¿Están prohibidos todos los movimientos?
No. El Departamento del Tesoro emitirá licencias con un periodo de liquidación de 30 días para permitir transacciones, principalmente las vinculadas con la compra y venta del petróleo, que vertebran las relaciones comerciales de ambos países.
¿Por qué apunta también a PDVSA?
PDVSA es la petrolera estatal y el principal sustento de la economía venezolana; limitar la compra en sus emisiones de deuda supone ‘disparar’ directamente contra el régimen. La compañía es la principal fuente de ingresos para el país a través de sus exportaciones de petróleo: una parte de ese dinero sufraga las importaciones y los programas sociales creados por Hugo Chávez y otra parte se destina a afrontar las deudas con el exterior.Los problemas técnicos de sus instalaciones, la bajada del precio del petróleo y el descenso de la producción han incrementado sus necesidades de emitir deuda para obtener financiación, de ahí que las sanciones de Estados Unidos supongan el primer paso de un bloqueo que podría resultar determinante para el futuro del país.
¿Cuál es la situación de la economía venezolana?
Nadie sabe esta respuesta con exactitud. La falta de transparencia del ejecutivo bolivariano y la ausencia de datos del Banco Central nacional (BCV) desde 2015 pone en tela de juicio la mayor parte de las cifras que se manejan y que oscilan entre lo oficial y lo oficioso. Así pues, se estima que la deuda pública externa superó los 130.000 millones de dólares en 2016, que el PIB ha caído un 27% en los últimos tres años y que la tasa de inflación en 2017 supera el 120%.
¿Existe riesgo de default?
Absolutamente. De hecho, es uno de los principales temores sobre el país, pese a que el Gobierno siempre ha priorizado el pago. En un reciente informe, S&P advertía del riesgo de que Venezuela incurra en impago y degradó el rating nueve escalones por debajo del llamado ‘bono basura’. La agencia también estimaba que la economía se contraerá un 6% en 2017 y un 7,2% la renta per cápita.
¿Cómo se articula la relación entre Venezuela, EEUU y el petróleo?
Venezuela es el tercer proveedor de petróleo de EEUU y éste, al mismo tiempo, es el principal cliente de Venezuela y el único que paga sus facturas en efectivo. Estados Unidos podría prescindir de toda o casi toda la importación de crudo venezolano y suplirla con producción propia y con el crudo obtenido mediante fracking. Para Venezuela, sin embargo, la interrupción o disminución de las compras de Washington supondría quedarse sin el único cliente que le paga en efectivo, es decir, prescindir de su única fuente de liquidez. En los años de bonanza, Chávez solicitó préstamos a China y Rusia a cambio de contratos de suministro de crudo a futuro, de manera que, grosso modo, las actuales exportaciones de petróleo a esos países constituyen el pago de dichos créditos. Algo similar ocurre con los países de la alianza Petrocaribe, creada por el mismo Chávez en 2005 e integrada por 17 naciones de Centroamérica y el Caribe, que recibían crudo y derivados a cambio de financiar una parte de su deuda y pagar la otra parte con bienes y servicios básicos en Caracas.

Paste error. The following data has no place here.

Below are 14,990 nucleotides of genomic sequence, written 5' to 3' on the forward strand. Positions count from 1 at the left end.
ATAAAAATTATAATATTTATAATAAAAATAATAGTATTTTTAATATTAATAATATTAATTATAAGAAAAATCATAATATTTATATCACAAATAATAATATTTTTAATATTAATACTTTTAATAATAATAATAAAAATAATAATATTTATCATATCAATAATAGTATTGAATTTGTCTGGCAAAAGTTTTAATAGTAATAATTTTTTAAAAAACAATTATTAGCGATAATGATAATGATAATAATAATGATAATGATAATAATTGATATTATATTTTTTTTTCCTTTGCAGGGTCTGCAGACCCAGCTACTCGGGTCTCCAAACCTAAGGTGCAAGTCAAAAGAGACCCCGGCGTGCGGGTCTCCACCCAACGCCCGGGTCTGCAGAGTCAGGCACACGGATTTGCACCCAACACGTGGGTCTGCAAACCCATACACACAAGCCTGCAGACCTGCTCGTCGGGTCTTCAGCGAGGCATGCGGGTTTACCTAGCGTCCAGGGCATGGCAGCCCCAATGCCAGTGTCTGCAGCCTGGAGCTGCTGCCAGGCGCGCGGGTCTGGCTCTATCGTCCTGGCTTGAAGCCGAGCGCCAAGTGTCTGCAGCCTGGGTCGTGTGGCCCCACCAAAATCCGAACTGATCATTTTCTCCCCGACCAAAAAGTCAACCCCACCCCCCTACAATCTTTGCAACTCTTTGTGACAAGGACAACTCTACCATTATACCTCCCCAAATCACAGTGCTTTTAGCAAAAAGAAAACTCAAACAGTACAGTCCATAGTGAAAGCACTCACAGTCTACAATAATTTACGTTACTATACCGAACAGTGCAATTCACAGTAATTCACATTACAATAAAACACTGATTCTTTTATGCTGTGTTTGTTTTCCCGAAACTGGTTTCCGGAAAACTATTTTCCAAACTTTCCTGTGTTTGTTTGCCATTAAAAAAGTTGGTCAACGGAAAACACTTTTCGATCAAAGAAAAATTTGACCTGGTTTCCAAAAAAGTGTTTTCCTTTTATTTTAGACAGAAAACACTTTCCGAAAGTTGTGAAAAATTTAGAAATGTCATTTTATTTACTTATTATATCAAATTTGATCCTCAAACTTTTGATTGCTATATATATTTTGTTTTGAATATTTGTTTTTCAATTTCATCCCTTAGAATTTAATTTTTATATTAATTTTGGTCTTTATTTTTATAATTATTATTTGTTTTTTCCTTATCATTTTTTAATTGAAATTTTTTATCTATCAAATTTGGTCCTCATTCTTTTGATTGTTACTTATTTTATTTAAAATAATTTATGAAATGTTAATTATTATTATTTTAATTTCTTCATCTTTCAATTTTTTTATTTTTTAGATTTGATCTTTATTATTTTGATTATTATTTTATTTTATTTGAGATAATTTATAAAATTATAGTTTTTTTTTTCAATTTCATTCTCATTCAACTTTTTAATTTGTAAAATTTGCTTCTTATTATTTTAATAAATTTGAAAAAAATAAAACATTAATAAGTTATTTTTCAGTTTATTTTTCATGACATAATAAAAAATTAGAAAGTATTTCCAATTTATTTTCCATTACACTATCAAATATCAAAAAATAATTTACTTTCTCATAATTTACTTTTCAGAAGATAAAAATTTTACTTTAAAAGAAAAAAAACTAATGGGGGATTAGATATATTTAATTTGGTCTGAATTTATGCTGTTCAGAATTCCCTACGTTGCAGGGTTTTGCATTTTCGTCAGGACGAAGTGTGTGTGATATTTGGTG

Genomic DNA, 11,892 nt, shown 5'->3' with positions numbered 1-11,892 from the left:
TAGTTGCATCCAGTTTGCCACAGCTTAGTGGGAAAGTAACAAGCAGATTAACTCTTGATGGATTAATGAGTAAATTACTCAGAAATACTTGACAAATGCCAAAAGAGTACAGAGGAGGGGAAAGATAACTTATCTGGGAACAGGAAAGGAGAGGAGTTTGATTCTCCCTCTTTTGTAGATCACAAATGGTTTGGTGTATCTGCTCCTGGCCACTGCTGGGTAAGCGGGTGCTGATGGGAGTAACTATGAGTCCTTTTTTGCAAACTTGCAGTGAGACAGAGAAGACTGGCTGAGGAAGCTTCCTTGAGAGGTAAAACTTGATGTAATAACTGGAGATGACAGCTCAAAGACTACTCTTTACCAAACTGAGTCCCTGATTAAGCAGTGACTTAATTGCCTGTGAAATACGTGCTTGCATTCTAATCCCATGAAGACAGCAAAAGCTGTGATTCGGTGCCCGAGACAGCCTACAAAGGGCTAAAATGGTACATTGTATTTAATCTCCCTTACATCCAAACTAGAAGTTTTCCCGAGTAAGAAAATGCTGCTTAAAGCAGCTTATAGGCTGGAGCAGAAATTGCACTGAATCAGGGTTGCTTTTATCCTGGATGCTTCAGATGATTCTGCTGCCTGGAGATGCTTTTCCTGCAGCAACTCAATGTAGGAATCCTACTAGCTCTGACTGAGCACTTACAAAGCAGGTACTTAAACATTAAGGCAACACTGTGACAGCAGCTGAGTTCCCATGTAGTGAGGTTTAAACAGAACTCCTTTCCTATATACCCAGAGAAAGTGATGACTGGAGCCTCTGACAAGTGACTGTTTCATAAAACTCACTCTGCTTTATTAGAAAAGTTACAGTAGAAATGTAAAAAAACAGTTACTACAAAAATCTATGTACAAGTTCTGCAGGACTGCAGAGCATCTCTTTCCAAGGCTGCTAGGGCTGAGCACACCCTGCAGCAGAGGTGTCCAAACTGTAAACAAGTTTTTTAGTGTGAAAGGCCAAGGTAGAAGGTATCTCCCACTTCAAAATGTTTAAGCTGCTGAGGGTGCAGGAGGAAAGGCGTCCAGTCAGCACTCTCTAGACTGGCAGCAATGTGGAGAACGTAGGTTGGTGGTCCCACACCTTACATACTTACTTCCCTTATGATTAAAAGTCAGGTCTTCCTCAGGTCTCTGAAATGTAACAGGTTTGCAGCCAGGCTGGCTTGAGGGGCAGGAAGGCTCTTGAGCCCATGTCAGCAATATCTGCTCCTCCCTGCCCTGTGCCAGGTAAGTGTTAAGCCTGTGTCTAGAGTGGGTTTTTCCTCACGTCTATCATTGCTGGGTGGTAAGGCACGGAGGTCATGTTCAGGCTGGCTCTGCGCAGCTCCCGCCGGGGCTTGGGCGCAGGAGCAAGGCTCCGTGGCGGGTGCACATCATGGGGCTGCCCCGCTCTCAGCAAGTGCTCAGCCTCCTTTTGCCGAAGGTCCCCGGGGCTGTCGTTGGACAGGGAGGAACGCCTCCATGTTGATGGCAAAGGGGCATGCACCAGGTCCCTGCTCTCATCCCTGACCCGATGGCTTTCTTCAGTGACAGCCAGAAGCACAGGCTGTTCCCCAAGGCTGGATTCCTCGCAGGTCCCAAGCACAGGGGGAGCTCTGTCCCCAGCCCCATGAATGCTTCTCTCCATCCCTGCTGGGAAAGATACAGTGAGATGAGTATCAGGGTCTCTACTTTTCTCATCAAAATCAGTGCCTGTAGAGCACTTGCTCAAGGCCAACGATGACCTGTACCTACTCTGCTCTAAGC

¿Por qué Trump ha endurecido su postura?
El presidente estadounidense está decidido a hacer todo lo posible para acabar con el mandato de Nicolás Maduro, hasta el punto de que no descarta emprender “una acción militar” contra su territorio. Las acciones económicas que anunció este viernes son el primer paso de un bloqueo económico que podría ir a más y empeorar la escasez de alimentos y la conflictividad social que se vive en las calles.
¿Son las primeras sanciones de EEUU?
No. Washington había tomado anteriormente medidas contra el propio Maduro y contra varios funcionarios y ex funcionarios de su gobierno por presuntas prácticas corruptas y de violación de los derechos humanos.